Section 7.4.2 (Purchasing information) requires a reference for the purchased product. It needs to include important information, such as specifications, part number, expiration date, and any special requests covering personnel, processes, and equipment. The other part of this section requires a written agreement to be in place between the organization and the supplier for notification purposes in the event of changes made to the initial agreed purchased product. The organization should put together a simple written agreement to list out the responsibilities of the company and the supplier in this purchasing process. The written agreement should also include the purchasing information. It is recommended to review the written agreement on an agreed timeline to ensure that only the latest information and communication are updated. By doing so, it can minimize any miscommunication between both parties, and ensure that the quality of the product received from the supplier’s end will be maintained as agreed. This improvement also facilitates a need for the supplier to maintain its own Quality Management System (QMS). To learn how to put your QMS in place, read this article: How to structure Quality Management System documentation according to ISO 13485.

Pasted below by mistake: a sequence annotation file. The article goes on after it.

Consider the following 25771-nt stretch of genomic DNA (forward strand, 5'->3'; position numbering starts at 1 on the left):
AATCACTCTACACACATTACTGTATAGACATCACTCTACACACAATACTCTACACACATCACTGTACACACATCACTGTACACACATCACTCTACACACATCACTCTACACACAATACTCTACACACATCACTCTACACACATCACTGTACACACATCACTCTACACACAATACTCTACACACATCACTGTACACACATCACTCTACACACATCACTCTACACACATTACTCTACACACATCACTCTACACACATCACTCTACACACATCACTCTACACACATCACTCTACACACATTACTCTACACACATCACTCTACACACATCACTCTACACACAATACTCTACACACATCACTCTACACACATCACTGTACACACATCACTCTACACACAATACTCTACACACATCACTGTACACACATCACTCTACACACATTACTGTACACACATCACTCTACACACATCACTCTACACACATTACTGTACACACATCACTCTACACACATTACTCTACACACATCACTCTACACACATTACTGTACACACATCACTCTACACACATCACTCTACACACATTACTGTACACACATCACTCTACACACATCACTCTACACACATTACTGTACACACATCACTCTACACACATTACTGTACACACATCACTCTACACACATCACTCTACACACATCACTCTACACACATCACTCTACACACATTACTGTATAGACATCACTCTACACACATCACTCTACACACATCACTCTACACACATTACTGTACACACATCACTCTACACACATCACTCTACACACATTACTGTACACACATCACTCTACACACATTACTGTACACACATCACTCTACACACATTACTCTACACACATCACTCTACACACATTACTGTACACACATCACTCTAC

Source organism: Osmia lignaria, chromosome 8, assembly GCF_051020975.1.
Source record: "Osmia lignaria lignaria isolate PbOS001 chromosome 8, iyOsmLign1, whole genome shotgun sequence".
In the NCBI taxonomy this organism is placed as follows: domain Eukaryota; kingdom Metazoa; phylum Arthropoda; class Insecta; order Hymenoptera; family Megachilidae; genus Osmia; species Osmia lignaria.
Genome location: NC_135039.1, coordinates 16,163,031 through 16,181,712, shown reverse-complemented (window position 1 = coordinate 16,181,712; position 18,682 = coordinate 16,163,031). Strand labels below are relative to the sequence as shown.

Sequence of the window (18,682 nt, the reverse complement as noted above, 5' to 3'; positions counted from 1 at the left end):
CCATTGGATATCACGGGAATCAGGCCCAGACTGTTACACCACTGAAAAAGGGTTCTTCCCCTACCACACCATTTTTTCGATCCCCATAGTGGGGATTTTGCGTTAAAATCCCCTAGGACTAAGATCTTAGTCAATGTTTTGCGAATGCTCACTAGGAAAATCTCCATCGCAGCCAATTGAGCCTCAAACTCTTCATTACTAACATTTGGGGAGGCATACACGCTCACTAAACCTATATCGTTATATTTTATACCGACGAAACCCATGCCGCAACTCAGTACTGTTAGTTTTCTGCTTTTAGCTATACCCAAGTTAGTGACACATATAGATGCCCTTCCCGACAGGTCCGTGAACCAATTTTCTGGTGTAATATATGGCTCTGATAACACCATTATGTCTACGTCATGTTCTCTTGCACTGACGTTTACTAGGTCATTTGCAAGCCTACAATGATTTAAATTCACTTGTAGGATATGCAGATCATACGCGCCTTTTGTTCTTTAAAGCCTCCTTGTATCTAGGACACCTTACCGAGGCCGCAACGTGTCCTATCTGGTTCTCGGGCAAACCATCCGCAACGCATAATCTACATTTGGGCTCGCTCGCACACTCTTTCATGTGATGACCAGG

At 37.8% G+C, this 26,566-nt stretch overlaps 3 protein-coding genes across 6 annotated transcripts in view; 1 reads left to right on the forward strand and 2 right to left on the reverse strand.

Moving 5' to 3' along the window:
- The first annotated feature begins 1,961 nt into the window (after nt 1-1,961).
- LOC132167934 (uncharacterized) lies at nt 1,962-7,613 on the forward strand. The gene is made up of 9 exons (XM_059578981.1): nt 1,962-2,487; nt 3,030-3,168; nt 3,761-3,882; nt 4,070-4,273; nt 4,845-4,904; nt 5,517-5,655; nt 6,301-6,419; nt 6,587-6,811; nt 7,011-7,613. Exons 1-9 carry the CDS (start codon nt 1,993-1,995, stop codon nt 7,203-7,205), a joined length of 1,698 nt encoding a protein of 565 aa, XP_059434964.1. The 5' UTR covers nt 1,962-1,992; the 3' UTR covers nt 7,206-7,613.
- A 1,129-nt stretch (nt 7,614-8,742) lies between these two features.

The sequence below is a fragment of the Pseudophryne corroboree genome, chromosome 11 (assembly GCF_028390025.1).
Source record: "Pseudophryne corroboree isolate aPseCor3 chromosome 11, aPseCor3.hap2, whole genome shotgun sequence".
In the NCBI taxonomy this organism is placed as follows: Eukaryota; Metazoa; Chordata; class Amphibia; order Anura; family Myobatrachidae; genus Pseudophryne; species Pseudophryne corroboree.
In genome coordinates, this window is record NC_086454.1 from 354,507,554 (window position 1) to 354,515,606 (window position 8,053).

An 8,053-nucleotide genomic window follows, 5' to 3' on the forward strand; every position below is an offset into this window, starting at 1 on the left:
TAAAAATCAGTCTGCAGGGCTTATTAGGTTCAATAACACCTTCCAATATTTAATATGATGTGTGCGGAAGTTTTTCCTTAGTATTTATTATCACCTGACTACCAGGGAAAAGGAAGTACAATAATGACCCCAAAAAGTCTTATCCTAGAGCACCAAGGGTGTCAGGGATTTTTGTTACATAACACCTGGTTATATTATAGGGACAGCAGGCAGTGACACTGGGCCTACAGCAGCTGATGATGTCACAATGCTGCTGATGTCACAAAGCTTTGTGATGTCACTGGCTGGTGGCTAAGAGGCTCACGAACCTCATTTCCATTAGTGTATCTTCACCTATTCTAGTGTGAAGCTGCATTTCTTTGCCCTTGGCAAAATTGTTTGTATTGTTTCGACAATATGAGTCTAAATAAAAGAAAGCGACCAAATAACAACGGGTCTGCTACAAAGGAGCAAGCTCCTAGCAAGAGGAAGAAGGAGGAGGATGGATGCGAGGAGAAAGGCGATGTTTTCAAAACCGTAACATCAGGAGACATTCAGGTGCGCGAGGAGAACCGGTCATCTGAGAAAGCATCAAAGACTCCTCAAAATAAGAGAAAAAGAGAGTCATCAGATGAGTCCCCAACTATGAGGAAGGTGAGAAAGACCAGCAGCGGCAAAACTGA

In Section 7.4.3 (Verification of purchased product), the organization should verify the received product against what was agreed with the supplier. Any verification activities performed must be documented. Such activities could include verifying through a Certificate of Analysis provided by the supplier. When conducting supplier audits, it is a good idea to check any verification activities that the supplier performs on products made for you.